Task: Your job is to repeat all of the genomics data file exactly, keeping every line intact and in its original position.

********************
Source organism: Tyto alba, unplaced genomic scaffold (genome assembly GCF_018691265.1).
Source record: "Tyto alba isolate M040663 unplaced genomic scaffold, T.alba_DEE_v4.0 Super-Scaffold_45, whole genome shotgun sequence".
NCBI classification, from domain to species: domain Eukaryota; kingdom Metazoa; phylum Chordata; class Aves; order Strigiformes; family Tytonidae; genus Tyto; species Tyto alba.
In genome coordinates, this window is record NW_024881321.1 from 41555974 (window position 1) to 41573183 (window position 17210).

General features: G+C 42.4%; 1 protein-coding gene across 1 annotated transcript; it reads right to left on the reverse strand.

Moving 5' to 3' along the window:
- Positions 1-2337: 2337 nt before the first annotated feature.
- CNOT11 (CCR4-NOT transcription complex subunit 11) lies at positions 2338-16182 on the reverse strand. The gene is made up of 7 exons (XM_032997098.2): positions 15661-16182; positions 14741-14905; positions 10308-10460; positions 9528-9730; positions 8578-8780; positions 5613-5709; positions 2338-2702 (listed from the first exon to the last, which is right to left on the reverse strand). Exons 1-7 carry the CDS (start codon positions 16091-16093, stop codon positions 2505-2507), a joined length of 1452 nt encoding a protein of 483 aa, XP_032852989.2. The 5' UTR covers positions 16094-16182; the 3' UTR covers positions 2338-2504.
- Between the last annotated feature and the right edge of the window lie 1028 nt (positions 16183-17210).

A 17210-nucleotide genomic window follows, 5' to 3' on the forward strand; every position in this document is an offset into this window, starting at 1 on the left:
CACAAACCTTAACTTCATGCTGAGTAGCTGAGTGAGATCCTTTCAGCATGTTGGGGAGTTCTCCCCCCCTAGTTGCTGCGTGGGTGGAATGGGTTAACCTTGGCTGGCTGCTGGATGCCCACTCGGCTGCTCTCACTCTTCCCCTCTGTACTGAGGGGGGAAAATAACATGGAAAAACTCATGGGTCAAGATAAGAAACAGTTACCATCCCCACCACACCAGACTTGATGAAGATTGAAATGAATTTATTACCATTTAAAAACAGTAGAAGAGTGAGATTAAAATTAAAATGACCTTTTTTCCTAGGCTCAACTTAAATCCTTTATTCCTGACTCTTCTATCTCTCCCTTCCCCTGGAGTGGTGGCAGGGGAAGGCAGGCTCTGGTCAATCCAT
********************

Source organism: Tyto alba, unplaced genomic scaffold (genome assembly GCF_018691265.1).
Source record: "Tyto alba isolate M040663 unplaced genomic scaffold, T.alba_DEE_v4.0 Super-Scaffold_45, whole genome shotgun sequence".
NCBI classification, from domain to species: domain Eukaryota; kingdom Metazoa; phylum Chordata; class Aves; order Strigiformes; family Tytonidae; genus Tyto; species Tyto alba.
In genome coordinates, this window is record NW_024881321.1 from 41555974 (window position 1) to 41573183 (window position 17210).

General features: G+C 42.4%; 1 protein-coding gene across 1 annotated transcript; it reads right to left on the reverse strand.

Moving 5' to 3' along the window:
- Positions 1-2337: 2337 nt before the first annotated feature.
- CNOT11 (CCR4-NOT transcription complex subunit 11) lies at positions 2338-16182 on the reverse strand. The gene is made up of 7 exons (XM_032997098.2): positions 15661-16182; positions 14741-14905; positions 10308-10460; positions 9528-9730; positions 8578-8780; positions 5613-5709; positions 2338-2702 (listed from the first exon to the last, which is right to left on the reverse strand). Exons 1-7 carry the CDS (start codon positions 16091-16093, stop codon positions 2505-2507), a joined length of 1452 nt encoding a protein of 483 aa, XP_032852989.2. The 5' UTR covers positions 16094-16182; the 3' UTR covers positions 2338-2504.
- Between the last annotated feature and the right edge of the window lie 1028 nt (positions 16183-17210).

A 17210-nucleotide genomic window follows, 5' to 3' on the forward strand; every position in this document is an offset into this window, starting at 1 on the left:
CACAAACCTTAACTTCATGCTGAGTAGCTGAGTGAGATCCTTTCAGCATGTTGGGGAGTTCTCCCCCCCTAGTTGCTGCGTGGGTGGAATGGGTTAACCTTGGCTGGCTGCTGGATGCCCACTCGGCTGCTCTCACTCTTCCCCTCTGTACTGAGGGGGGAAAATAACATGGAAAAACTCATGGGTCAAGATAAGAAACAGTTACCATCCCCACCACACCAGACTTGATGAAGATTGAAATGAATTTATTACCATTTAAAAACAGTAGAAGAGTGAGATTAAAATTAAAATGACCTTTTTTCCTAGGCTCAACTTAAATCCTTTATTCCTGACTCTTCTATCTCTCCCTTCCCCTGGAGTGGTGGCAGGGGAAGGCAGGCTCTGGTCAATCCAT